Posted 07/09/2010 by Keri Doyle
I remember the first time I had to make a report. I was only in my first semester of college and working at an after-school program. At one point, a child disclosed to me that she was being abused at home. I was heart broken. This little girl was only seven, full of attitude, and very sweet. I couldn’t imagine why anyone could hurt any child, especially this one!
My name is Keri and I am the Childhelp Research and Reporting Coordinator. Beyond the work I do at Childhelp, I am also a mandatory reporter of child abuse and neglect. I wasn’t hired or appointed to be a mandatory reporter; I am one because part of my job requires me to work with children. Every state (and most U.S. territories) requires people of certain professions, such as teachers and doctors, to report suspected child abuse and neglect, but many states (and Puerto Rico) require any person that suspects child maltreatment to report it to law enforcement and/or child welfare services.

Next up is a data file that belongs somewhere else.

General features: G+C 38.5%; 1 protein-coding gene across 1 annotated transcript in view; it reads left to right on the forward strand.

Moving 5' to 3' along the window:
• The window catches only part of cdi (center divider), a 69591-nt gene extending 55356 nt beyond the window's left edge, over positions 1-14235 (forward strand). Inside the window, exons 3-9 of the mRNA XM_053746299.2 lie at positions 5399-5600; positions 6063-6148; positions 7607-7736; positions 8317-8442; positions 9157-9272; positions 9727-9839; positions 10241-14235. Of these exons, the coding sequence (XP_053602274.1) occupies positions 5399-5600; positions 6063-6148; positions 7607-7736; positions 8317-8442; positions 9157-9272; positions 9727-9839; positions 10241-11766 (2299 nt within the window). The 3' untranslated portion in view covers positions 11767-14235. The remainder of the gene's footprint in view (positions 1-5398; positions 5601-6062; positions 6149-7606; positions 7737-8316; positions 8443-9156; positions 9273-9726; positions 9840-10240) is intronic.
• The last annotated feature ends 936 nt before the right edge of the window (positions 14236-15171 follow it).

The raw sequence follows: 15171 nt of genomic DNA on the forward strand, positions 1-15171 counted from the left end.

Once the report was made, I was anxious to know what would happen next, but I soon realized that even though I made a report, I was not privy to any information.
My experience is similar to most people who have had to make reports of child abuse and neglect. It can be stressful, but keep in mind that without us looking out for them and helping to protect them, those children may continue to be abused and neglected. No child deserves to be harmed and it is our job as mandatory reporters to ensure that each child gets a chance to be loved, not hurt.
Most states offer free mandatory reporter trainings in person or online. You should be able to find out about the trainings by going to your state's Child Welfare website, or you can email me at email@example.com and I will help you find the resources you need.
If you would like more information about mandatory reporting or the signs and symptoms of child abuse, visit www.childhelpinfocenter.org.
If you are ever in doubt about whether or not you should make a report, you can always call the Childhelp National Child Abuse Hotline, 1-800-4-A-CHILD®.blog comments powered by Disqus